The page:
So, the question some of us are thinking about these days: Will AI replace human artists?
I think most people who make comics and other kinds of art don’t do it with getting rich as the motivation. We don’t even do it to get paid. Don’t get me wrong here: Getting paid for it is a way to be able to do it, it’s a way to make a living doing something you like, to have the time to do it. So it’s important in that way, it’s just not the main motivation. So even IF AI was used instead of human artists/illustrators/cartoonists, humans would still be making art. I know, because I’m doing it and I seldom get paid for the actual art (I get mostly indirect money like grants or by doing art-related projects etc, what I get from the actual comics/illustrations is often a pretty small part of my income).
And I believe that as long as people are making art, there will be an audience for it, because even if the AI can make beautiful images, there is more that goes into art, like individual artists’ experiences, thought processes, emotions, skills, personality. Even if an AI would become sentient and have all that, it’d be one among many. And as long as it doesn’t, it’s a tool to be used in the process of making art.
I just read a comic (Summer Island) written by Steve Coulson, a human, with art ”by” Midjourney, an AI. But the AI didn’t make the comic. The human fed it lines of text and (probably) got a huge number of results to choose from. So there are possibly hundreds of unused images that weren’t selected because they didn’t fit what the human wanted them to express. So it’s not really the artist, just like a pen isn’t a creator, or a brush or even Photoshop.
Sure, some potential employers would rather use an AI than pay someone to make illustrations, but they still need someone to wield it. And they probably would’ve paid as little as possible to a human artist anyway, or do the old ”you’re doing something you love so you don’t need money and besides, you get exposure isn’t that great”. This may sound hypocritical since I’m also working with a publisher that mostly hasn’t been able to pay for comics, but we do when we can, and no one is making money off anyone else’s work. Because it’s all non-profit (and pretty non-commercial), and the editors mostly don’t get paid either, and the artists know what they’re getting into and so on and so on and these days we’re actually paying at least a little.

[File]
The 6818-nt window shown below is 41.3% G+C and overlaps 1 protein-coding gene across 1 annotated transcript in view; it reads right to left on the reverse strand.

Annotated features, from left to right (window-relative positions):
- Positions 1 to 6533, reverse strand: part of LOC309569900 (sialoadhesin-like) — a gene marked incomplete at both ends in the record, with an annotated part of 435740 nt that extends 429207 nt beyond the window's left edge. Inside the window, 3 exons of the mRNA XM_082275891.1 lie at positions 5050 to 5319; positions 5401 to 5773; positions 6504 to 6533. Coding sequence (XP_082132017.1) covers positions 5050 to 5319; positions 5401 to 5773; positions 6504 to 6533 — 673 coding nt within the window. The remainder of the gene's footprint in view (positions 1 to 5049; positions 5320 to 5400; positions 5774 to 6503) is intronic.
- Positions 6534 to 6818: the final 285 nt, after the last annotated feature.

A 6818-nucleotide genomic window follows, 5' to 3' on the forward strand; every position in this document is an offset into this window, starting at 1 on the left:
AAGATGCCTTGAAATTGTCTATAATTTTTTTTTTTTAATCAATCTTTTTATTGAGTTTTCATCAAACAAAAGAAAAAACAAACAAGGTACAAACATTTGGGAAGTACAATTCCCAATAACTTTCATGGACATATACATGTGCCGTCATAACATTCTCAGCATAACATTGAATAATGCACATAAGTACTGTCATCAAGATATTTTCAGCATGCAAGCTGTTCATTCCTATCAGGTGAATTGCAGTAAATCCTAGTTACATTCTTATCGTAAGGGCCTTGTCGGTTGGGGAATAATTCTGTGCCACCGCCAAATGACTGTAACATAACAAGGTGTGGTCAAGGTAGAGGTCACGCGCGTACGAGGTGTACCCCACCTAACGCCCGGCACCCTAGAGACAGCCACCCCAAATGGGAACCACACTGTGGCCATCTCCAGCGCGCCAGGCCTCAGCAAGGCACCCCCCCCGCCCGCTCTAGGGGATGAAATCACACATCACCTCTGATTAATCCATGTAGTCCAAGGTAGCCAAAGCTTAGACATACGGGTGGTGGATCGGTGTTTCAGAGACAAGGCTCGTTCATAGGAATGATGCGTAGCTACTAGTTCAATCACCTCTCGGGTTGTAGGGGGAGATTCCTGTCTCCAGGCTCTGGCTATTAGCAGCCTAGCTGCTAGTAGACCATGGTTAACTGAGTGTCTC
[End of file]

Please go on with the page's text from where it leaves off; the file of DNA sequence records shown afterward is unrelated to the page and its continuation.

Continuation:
Making it big in art is about knowing the right people, existing in the right social circles, being the right kind of social chameleon, being either born into the right family or being lucky. I don’t have that, so to me there’s no difference between an AI- or human-generated image being sold for $433K because in both cases it’s someone else making that money. Maybe that’s why I’m not worried about being replaced, because what are they going to take from me, my non-profit work? I’d be happy to be able to focus on my own comics instead. Just like most economic crises haven’t really affected me since I didn’t have a lot of money before or after the crises either…
People still listen to guitar music even though electronica exists. The problems with the music indistry are, as they have always been, not that people don’t listen to music or that no one makes music, but that music companies want to make a profit. Record companies always got more than the actual musicians, just as it is now with Spotify.
The problem, as always, is Capitalism, not the tools we use to make art.
The images in this post were made using Craiyon. Not to complain, but very few of these images are even close to what I would have done…
Been a while. I’ve mostly spent this summer working on Outer Enemy, the new Piracy is Liberation book. And playing Cyberpunk 2077 and Horizon Forbidden West.
So I thought I’d show a little something from the comic I made for CBA vol 56|57.
It’s called OUTSIDE and is an uncomic made from one normal comic (a chapter from Piracy is Liberation 005) and three paintings (H8 from Alkom’X #8, the tape cover for the Noise Against Fascism/Legion of Swine split and Her Fiery Eyes from After the Ends of the World), piled on top of each other and cut up to create a non-narrative structure, something that can’t be read other than through vague feelings and instinct.
My first though when Allan Haverhom announced his theme (UNCOMICS) as guest editor for this issue of CBA was something like: “I should make something for this, how hard can it be?”
It turned out to be about as hard as I thought it would be, except the first idea I had didn’t work at all. That one was more of a deconstruction, literally, with the elements of a comic (panels, bubbles, texts, drawings, gutters etc) falling apart and off the page as the comics progressed, with an attempt at making some kind of point in the end.